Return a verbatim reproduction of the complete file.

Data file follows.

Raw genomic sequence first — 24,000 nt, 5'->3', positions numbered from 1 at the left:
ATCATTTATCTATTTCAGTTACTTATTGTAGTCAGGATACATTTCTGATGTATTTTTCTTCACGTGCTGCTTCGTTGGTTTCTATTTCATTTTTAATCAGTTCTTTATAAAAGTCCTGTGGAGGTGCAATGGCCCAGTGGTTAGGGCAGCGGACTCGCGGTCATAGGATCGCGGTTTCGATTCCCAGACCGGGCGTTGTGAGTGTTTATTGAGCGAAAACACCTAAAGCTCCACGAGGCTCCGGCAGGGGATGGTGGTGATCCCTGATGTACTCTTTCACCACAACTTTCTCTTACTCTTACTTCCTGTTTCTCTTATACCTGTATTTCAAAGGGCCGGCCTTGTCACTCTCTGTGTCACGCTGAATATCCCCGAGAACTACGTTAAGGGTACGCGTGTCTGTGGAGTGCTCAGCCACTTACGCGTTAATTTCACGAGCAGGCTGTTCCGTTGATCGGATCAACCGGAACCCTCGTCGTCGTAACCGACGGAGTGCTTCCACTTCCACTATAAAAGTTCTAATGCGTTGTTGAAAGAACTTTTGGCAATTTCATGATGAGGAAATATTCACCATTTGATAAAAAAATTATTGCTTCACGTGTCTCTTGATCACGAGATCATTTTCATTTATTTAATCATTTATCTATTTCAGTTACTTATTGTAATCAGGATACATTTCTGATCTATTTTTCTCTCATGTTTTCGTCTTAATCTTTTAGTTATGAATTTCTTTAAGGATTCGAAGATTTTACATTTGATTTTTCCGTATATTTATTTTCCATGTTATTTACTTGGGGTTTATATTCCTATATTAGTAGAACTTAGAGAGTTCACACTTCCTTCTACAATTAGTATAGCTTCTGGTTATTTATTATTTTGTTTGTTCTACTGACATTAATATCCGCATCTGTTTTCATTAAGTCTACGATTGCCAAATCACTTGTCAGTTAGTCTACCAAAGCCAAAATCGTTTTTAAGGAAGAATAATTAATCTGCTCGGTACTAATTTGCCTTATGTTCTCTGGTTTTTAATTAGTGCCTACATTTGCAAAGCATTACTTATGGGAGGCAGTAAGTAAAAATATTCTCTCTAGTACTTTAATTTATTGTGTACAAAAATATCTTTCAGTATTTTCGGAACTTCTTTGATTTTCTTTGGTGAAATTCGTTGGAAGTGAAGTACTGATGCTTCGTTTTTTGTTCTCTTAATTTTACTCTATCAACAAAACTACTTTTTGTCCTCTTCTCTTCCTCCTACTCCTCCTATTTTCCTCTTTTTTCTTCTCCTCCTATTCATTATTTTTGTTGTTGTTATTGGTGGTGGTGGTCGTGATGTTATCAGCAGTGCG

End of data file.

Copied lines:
Raw genomic sequence first — 24,000 nt, 5'->3', positions numbered from 1 at the left:
ATCATTTATCTATTTCAGTTACTTATTGTAGTCAGGATACATTTCTGATGTATTTTTCTTCACGTGCTGCTTCGTTGGTTTCTATTTCATTTTTAATCAGTTCTTTATAAAAGTCCTGTGGAGGTGCAATGGCCCAGTGGTTAGGGCAGCGGACTCGCGGTCATAGGATCGCGGTTTCGATTCCCAGACCGGGCGTTGTGAGTGTTTATTGAGCGAAAACACCTAAAGCTCCACGAGGCTCCGGCAGGGGATGGTGGTGATCCCTGATGTACTCTTTCACCACAACTTTCTCTTACTCTTACTTCCTGTTTCTCTTATACCTGTATTTCAAAGGGCCGGCCTTGTCACTCTCTGTGTCACGCTGAATATCCCCGAGAACTACGTTAAGGGTACGCGTGTCTGTGGAGTGCTCAGCCACTTACGCGTTAATTTCACGAGCAGGCTGTTCCGTTGATCGGATCAACCGGAACCCTCGTCGTCGTAACCGACGGAGTGCTTCCACTTCCACTATAAAAGTTCTAATGCGTTGTTGAAAGAACTTTTGGCAATTTCATGATGAGGAAATATTCACCATTTGATAAAAAAATTATTGCTTCACGTGTCTCTTGATCACGAGATCATTTTCATTTATTTAATCATTTATCTATTTCAGTTACTTATTGTAATCAGGATACATTTCTGATCTATTTTTCTCTCATGTTTTCGTCTTAATCTTTTAGTTATGAATTTCTTTAAGGATTCGAAGATTTTACATTTGATTTTTCCGTATATTTATTTTCCATGTTATTTACTTGGGGTTTATATTCCTATATTAGTAGAACTTAGAGAGTTCACACTTCCTTCTACAATTAGTATAGCTTCTGGTTATTTATTATTTTGTTTGTTCTACTGACATTAATATCCGCATCTGTTTTCATTAAGTCTACGATTGCCAAATCACTTGTCAGTTAGTCTACCAAAGCCAAAATCGTTTTTAAGGAAGAATAATTAATCTGCTCGGTACTAATTTGCCTTATGTTCTCTGGTTTTTAATTAGTGCCTACATTTGCAAAGCATTACTTATGGGAGGCAGTAAGTAAAAATATTCTCTCTAGTACTTTAATTTATTGTGTACAAAAATATCTTTCAGTATTTTCGGAACTTCTTTGATTTTCTTTGGTGAAATTCGTTGGAAGTGAAGTACTGATGCTTCGTTTTTTGTTCTCTTAATTTTACTCTATCAACAAAACTACTTTTTGTCCTCTTCTCTTCCTCCTACTCCTCCTATTTTCCTCTTTTTTCTTCTCCTCCTATTCATTATTTTTGTTGTTGTTATTGGTGGTGGTGGTCGTGATGTTATCAGCAGTGCG